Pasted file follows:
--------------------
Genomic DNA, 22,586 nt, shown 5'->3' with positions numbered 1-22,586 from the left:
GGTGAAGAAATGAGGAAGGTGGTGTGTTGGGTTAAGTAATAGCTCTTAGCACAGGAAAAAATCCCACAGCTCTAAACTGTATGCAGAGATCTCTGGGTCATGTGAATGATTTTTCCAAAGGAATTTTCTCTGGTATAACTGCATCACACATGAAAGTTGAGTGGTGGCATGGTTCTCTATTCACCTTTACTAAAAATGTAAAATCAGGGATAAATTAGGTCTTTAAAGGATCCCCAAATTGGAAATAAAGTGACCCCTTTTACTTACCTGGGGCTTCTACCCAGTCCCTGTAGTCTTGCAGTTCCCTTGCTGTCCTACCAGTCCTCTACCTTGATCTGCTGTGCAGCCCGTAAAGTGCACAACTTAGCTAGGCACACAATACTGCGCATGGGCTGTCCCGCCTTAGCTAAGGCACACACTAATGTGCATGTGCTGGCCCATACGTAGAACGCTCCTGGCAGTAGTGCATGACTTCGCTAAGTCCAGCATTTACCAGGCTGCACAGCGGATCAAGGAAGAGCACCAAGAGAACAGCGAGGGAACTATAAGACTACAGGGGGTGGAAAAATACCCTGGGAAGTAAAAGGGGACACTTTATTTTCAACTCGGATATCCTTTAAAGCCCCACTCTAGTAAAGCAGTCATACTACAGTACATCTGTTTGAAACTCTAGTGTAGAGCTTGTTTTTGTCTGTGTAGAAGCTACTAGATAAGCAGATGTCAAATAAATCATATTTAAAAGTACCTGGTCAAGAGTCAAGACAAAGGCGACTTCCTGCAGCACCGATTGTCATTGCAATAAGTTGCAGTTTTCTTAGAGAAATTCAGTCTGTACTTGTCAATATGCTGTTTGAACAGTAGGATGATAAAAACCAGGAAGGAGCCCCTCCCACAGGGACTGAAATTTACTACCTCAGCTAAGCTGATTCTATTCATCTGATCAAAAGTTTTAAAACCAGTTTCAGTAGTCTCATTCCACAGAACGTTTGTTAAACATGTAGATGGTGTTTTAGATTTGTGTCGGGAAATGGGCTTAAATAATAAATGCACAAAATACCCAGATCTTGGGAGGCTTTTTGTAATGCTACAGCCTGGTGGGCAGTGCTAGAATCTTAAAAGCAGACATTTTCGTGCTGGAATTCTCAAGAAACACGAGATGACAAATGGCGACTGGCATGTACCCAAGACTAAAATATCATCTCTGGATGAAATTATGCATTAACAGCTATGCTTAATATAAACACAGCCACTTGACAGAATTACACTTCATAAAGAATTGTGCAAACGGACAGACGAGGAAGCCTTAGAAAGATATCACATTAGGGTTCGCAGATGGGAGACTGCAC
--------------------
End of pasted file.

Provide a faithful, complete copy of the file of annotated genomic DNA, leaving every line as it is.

Genomic DNA, 22,586 nt, shown 5'->3' with positions numbered 1-22,586 from the left:
GGTGAAGAAATGAGGAAGGTGGTGTGTTGGGTTAAGTAATAGCTCTTAGCACAGGAAAAAATCCCACAGCTCTAAACTGTATGCAGAGATCTCTGGGTCATGTGAATGATTTTTCCAAAGGAATTTTCTCTGGTATAACTGCATCACACATGAAAGTTGAGTGGTGGCATGGTTCTCTATTCACCTTTACTAAAAATGTAAAATCAGGGATAAATTAGGTCTTTAAAGGATCCCCAAATTGGAAATAAAGTGACCCCTTTTACTTACCTGGGGCTTCTACCCAGTCCCTGTAGTCTTGCAGTTCCCTTGCTGTCCTACCAGTCCTCTACCTTGATCTGCTGTGCAGCCCGTAAAGTGCACAACTTAGCTAGGCACACAATACTGCGCATGGGCTGTCCCGCCTTAGCTAAGGCACACACTAATGTGCATGTGCTGGCCCATACGTAGAACGCTCCTGGCAGTAGTGCATGACTTCGCTAAGTCCAGCATTTACCAGGCTGCACAGCGGATCAAGGAAGAGCACCAAGAGAACAGCGAGGGAACTATAAGACTACAGGGGGTGGAAAAATACCCTGGGAAGTAAAAGGGGACACTTTATTTTCAACTCGGATATCCTTTAAAGCCCCACTCTAGTAAAGCAGTCATACTACAGTACATCTGTTTGAAACTCTAGTGTAGAGCTTGTTTTTGTCTGTGTAGAAGCTACTAGATAAGCAGATGTCAAATAAATCATATTTAAAAGTACCTGGTCAAGAGTCAAGACAAAGGCGACTTCCTGCAGCACCGATTGTCATTGCAATAAGTTGCAGTTTTCTTAGAGAAATTCAGTCTGTACTTGTCAATATGCTGTTTGAACAGTAGGATGATAAAAACCAGGAAGGAGCCCCTCCCACAGGGACTGAAATTTACTACCTCAGCTAAGCTGATTCTATTCATCTGATCAAAAGTTTTAAAACCAGTTTCAGTAGTCTCATTCCACAGAACGTTTGTTAAACATGTAGATGGTGTTTTAGATTTGTGTCGGGAAATGGGCTTAAATAATAAATGCACAAAATACCCAGATCTTGGGAGGCTTTTTGTAATGCTACAGCCTGGTGGGCAGTGCTAGAATCTTAAAAGCAGACATTTTCGTGCTGGAATTCTCAAGAAACACGAGATGACAAATGGCGACTGGCATGTACCCAAGACTAAAATATCATCTCTGGATGAAATTATGCATTAACAGCTATGCTTAATATAAACACAGCCACTTGACAGAATTACACTTCATAAAGAATTGTGCAAACGGACAGACGAGGAAGCCTTAGAAAGATATCACATTAGGGTTCGCAGATGGGAGACTGCAC